In yesterday’s article I told you about ginseng, which is known as the King of the Herbs.
Today I will continue with my discussion about this prized herb, which although native to Chinese Herbal Medicine, is really valued all over the world.
I told you about the different types of ginseng, but one thing I didn’t tell you is the root of the name Panax ginseng, which is the botanical name for Asian Ginseng.
Ginseng has been studied extensively for the last 20-30 years in China, Japan, Korea and Russia and has been found to have many beneficial qualities.
First and foremost it is an adaptogen, which means it increases the body’s resistance to stress and strengthens the immune system. Studies show that it significantly improves the body’s capacity to cope with hunger, extremes of temperature, and mental and emotional stress.
Furthermore, ginseng produces a sedative effect when the body requires sleep.
Ginseng has also been found to have anti-inflammatory effects. A recent study by a team of researchers at the University of Hong Kong isolated 7 constituents in ginseng, called ginsenosides, which showed immune-suppressive effects.
They found that these ginsenosides were able to inhibit the expression of genes that caused inflammatory actions in the body.
Ginseng has also been found to have anti-cancer properties, and a recent study found it can improve survival outcomes for breast cancer patients.
One study of ginseng’s effects on cancer was done with lab rats. It showed that while both white ginseng and red ginseng reduce the incidence of cancer, the effects appear to be greater with red ginseng.
A 2002 study by the Southern Illinois University School of Medicine (published in the annals of the New York Academy of Sciences) found that in laboratory animals, both Asian and American forms of ginseng enhance libido and copulatory performance.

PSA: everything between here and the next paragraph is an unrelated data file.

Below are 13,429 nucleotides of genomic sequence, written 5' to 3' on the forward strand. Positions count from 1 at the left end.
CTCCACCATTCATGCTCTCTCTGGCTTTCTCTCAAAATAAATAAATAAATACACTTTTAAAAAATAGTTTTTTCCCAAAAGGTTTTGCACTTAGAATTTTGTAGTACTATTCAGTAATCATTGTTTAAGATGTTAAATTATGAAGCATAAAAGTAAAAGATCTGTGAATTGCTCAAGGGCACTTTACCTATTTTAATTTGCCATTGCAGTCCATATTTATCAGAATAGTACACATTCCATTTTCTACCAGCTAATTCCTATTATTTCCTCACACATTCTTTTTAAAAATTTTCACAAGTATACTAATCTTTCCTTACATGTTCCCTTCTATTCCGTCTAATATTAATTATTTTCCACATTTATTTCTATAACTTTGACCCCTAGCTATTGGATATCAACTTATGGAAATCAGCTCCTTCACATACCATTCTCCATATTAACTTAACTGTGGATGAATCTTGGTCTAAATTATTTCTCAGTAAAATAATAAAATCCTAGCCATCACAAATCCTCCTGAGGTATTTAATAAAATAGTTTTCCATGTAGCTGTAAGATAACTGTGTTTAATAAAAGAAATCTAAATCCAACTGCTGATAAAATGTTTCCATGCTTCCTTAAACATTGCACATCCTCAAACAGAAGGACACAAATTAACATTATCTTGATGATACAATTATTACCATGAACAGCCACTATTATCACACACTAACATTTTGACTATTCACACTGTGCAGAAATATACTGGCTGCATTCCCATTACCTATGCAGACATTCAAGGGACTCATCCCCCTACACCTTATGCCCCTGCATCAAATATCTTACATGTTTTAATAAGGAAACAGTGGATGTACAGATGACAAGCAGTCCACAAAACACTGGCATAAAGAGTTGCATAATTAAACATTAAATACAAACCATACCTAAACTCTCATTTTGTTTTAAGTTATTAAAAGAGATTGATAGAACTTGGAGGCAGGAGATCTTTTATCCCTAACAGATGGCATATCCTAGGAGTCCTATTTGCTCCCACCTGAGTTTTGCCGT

And In 2002, a double-blind, crossover study of Korean red ginseng’s effects on impotence reported that it can be an effective alternative for treating male erectile dysfunction.
Ginseng can also be used for Type II diabetes, as it has been found to lower blood glucose.
In Traditional Chinese Medicine, ginseng is seen as having tonic, restorative, and sedative properties. In the Chinese Herbal materia medica, it is placed in the category of Qi Tonic, and its abilities range far and wide.
Even the elderly prize ginseng as a tonic that helps increase longevity, but for that matter, in China and other Asian countries, ginseng is taken by people of all ages because of its health-giving capabilities.
In Chinese Herbal Medicine, single herbs are never taken – people take herbal formulas, which are usually many herbs compounded together.
But ginseng is the exception to the rule, and is the only Chinese herb that people take by itself. Again, that is because of its prized abilities.
So there you have it about ginseng, the king of the herbs. If you want to stay healthy, live a long life, and live a Low Density Lifestyle, I suggest integrating ginseng into your life.